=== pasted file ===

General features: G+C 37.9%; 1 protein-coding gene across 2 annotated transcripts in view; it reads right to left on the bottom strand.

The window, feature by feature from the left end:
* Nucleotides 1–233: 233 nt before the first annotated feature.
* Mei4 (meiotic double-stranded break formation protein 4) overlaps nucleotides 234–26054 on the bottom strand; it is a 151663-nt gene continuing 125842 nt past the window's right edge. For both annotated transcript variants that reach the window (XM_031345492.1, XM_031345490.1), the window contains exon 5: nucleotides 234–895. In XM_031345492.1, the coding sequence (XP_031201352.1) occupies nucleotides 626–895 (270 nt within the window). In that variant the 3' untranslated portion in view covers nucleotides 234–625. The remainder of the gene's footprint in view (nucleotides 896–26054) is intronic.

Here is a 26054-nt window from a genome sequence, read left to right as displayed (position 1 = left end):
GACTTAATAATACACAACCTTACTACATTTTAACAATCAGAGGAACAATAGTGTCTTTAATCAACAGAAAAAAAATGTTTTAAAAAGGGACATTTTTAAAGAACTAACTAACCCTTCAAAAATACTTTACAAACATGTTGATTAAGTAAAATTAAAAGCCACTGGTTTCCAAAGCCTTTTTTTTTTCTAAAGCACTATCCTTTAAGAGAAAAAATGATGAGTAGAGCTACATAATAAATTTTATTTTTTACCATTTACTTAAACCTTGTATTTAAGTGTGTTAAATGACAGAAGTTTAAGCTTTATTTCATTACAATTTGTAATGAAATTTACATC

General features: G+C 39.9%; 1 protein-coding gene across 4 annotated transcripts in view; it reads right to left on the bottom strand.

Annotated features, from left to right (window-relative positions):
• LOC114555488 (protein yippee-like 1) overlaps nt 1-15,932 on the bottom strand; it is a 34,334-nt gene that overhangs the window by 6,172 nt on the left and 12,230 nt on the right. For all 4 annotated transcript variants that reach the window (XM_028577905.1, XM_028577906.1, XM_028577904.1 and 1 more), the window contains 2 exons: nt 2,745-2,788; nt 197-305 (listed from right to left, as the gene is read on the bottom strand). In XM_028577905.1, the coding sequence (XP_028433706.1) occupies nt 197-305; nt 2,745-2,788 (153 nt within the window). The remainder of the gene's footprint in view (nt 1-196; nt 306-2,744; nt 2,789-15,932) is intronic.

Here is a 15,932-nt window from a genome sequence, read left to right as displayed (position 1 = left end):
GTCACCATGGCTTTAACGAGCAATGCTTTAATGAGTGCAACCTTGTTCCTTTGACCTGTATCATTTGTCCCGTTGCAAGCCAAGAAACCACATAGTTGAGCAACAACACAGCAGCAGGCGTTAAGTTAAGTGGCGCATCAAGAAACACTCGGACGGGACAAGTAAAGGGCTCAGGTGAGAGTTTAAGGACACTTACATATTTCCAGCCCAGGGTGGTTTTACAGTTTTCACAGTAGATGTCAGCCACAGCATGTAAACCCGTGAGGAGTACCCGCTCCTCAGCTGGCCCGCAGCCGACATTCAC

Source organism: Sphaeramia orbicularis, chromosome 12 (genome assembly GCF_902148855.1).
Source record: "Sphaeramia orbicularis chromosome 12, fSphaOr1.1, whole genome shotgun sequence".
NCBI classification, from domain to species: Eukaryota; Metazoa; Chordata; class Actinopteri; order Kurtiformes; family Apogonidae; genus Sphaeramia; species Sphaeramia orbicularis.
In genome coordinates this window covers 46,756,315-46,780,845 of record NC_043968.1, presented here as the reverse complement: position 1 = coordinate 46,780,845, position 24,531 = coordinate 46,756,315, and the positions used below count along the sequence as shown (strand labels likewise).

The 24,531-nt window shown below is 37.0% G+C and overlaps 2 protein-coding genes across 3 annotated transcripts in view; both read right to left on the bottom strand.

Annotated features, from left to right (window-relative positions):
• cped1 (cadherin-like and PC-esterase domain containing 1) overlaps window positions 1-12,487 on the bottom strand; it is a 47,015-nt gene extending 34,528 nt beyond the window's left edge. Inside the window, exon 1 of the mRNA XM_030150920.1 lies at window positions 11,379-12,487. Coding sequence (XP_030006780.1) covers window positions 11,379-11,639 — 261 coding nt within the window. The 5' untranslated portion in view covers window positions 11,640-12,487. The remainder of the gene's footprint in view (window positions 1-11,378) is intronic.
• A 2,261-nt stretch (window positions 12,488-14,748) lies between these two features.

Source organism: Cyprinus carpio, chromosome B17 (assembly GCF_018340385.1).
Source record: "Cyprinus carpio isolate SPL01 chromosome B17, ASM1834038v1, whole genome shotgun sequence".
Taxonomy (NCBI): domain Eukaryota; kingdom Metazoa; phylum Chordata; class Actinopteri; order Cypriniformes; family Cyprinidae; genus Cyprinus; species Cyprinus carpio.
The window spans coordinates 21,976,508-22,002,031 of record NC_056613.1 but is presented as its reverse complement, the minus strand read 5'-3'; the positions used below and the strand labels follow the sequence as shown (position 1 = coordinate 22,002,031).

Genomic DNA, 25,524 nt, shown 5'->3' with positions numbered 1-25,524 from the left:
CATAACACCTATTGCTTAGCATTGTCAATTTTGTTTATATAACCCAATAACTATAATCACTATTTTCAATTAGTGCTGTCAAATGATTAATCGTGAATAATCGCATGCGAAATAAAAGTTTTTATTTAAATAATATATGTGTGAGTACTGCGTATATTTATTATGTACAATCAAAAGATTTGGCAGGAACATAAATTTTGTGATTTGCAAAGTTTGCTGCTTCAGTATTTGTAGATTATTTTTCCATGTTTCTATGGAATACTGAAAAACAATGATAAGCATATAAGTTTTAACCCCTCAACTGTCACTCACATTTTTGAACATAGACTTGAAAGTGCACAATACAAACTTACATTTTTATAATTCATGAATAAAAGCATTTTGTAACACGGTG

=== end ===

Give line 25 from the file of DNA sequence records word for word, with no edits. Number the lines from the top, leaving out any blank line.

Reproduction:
CATAACACCTATTGCTTAGCATTGTCAATTTTGTTTATATAACCCAATAACTATAATCACTATTTTCAATTAGTGCTGTCAAATGATTAATCGTGAATAATCGCATGCGAAATAAAAGTTTTTATTTAAATAATATATGTGTGAGTACTGCGTATATTTATTATGTACAATCAAAAGATTTGGCAGGAACATAAATTTTGTGATTTGCAAAGTTTGCTGCTTCAGTATTTGTAGATTATTTTTCCATGTTTCTATGGAATACTGAAAAACAATGATAAGCATATAAGTTTTAACCCCTCAACTGTCACTCACATTTTTGAACATAGACTTGAAAGTGCACAATACAAACTTACATTTTTATAATTCATGAATAAAAGCATTTTGTAACACGGTG